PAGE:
Business Standard

Nepal's economy suffers as it fails to import electricity as prices rise

Nepal has failed to import electricity from India as electricity prices in the neighbouring country have been rising lately.

Photo: Unsplash

Photo: Unsplash

IANS Kathmandu
Nepal has failed to import electricity from India as electricity prices in the neighbouring country have been rising lately.
Nepal's most bids for power from the India have failed recently because other buyers outbid the Nepal Electricity Authority (NEA). On Wednesday, Nepal was forced to cut power to its industries for several hours, Xinhua news agency reported.
"The electricity prices in India have been rising because of growing input costs for thermal power plants to produce electricity amid high fuel prices globally," Suresh Bahadur Bhattarai, the NEA's Spokesman, told Xinhua.
Nepal is facing ripple effects of the current Russia-Ukraine tensions, "as it is being forced to pay higher prices for electricity than the usual market prices," he added.
The NEA, the sole power utility body in Nepal, buys electricity from India in the dry season when Nepali hydropower plants produce insufficient power because of reduced water levels in the rivers.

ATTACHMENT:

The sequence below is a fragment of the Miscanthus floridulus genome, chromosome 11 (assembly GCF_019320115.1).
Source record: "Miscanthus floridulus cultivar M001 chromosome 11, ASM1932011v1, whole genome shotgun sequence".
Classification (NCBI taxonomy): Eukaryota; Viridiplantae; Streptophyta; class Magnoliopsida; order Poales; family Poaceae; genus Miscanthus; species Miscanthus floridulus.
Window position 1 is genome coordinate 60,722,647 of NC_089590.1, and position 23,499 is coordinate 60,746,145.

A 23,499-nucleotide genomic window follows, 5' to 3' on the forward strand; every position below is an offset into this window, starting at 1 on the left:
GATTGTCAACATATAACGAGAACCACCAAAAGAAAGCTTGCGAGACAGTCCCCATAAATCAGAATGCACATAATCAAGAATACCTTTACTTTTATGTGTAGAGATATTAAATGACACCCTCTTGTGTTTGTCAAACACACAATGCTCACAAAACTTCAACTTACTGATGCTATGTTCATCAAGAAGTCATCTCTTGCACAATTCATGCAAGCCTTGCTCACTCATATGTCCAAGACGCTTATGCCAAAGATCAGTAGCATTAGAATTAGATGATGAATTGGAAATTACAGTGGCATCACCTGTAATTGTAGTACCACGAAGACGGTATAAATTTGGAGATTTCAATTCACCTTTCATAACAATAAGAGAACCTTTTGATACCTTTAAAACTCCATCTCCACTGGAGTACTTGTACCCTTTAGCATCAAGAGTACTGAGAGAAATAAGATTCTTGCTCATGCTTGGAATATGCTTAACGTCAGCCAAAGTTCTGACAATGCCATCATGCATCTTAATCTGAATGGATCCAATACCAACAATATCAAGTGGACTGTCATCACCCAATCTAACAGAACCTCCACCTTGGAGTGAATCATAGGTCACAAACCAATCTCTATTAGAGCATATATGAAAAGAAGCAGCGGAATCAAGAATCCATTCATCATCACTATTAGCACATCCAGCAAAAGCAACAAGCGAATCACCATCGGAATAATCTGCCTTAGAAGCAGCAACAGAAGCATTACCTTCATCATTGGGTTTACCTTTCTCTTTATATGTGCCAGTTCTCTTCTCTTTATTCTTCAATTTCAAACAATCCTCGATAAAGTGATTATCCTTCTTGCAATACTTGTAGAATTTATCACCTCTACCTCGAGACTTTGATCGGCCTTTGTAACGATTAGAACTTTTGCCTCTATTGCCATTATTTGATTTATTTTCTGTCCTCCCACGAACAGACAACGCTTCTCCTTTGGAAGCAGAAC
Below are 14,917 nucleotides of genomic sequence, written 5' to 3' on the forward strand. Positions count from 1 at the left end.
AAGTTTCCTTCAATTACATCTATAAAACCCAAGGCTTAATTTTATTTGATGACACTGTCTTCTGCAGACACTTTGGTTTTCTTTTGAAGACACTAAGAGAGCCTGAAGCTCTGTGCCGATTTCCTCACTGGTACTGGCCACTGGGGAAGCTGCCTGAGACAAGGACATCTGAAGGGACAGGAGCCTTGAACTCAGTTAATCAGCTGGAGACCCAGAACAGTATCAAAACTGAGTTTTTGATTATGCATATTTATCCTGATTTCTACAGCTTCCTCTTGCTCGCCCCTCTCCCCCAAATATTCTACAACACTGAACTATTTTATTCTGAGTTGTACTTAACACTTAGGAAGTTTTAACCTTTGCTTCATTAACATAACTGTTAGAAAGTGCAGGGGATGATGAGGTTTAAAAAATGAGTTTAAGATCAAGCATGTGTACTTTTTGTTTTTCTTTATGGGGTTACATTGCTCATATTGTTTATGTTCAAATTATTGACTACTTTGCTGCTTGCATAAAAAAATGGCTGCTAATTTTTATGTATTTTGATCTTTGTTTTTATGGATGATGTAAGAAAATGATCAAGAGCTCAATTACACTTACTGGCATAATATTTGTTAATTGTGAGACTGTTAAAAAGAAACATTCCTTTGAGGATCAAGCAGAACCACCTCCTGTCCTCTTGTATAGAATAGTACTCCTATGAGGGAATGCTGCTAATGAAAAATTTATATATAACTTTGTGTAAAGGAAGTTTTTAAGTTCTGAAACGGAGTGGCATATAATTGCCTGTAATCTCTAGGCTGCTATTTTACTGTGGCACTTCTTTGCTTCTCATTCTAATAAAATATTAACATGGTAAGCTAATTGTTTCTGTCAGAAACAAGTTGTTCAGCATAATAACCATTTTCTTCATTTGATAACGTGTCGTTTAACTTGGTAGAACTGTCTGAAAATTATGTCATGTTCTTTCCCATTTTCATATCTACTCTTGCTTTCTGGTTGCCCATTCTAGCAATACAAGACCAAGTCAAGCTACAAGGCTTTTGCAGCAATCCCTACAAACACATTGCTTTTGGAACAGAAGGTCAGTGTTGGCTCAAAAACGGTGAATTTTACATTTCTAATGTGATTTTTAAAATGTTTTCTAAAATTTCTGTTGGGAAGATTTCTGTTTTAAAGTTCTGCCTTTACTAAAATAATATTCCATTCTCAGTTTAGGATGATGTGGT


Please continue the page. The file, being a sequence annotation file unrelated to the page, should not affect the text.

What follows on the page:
In Nepal, the peak hour demand for power is around 1,600 megawatts (MW), while the power plants are producing around 650MW of electricity currently. In the monsoon season, it produces more power than it needs and sells the surplus energy to India.
As the NEA is now paying a higher amount for power purchases than it charges customers, Bhattarai fears a serious consequence for the financial health of the power utility body.
Worse is the financial situation facing the Nepal Oil Corporation (NOC), the only importer of petroleum products in Nepal, which is suffering massive losses due to rising prices of petrol, diesel, cooking gas and other fuels.
While hiking the petroleum prices at home to offset rising import prices, the NOC has continuously been subsidising diesel, petrol and cooking gas as well. As per the latest price adjustment on March 17, its estimated fortnightly losses stand as high as 4.66 billion Nepali rupees ($38 million).
The NOC is now on course to incur losses of more than 9 billion Nepali rupees ($74 million) a month, said Sushil Bhattarai, Deputy Managing Director of the NOC.
"If this situation continues, and we cannot hike the fuel prices to make up for the losses, or the government does not support us financially, the solvency of NOC will be at stake," he added.

(Only the headline and picture of this report may have been reworked by the Business Standard staff; the rest of the content is auto-generated from a syndicated feed.)

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First Published: Mar 26 2022 | 6:47 AM IST

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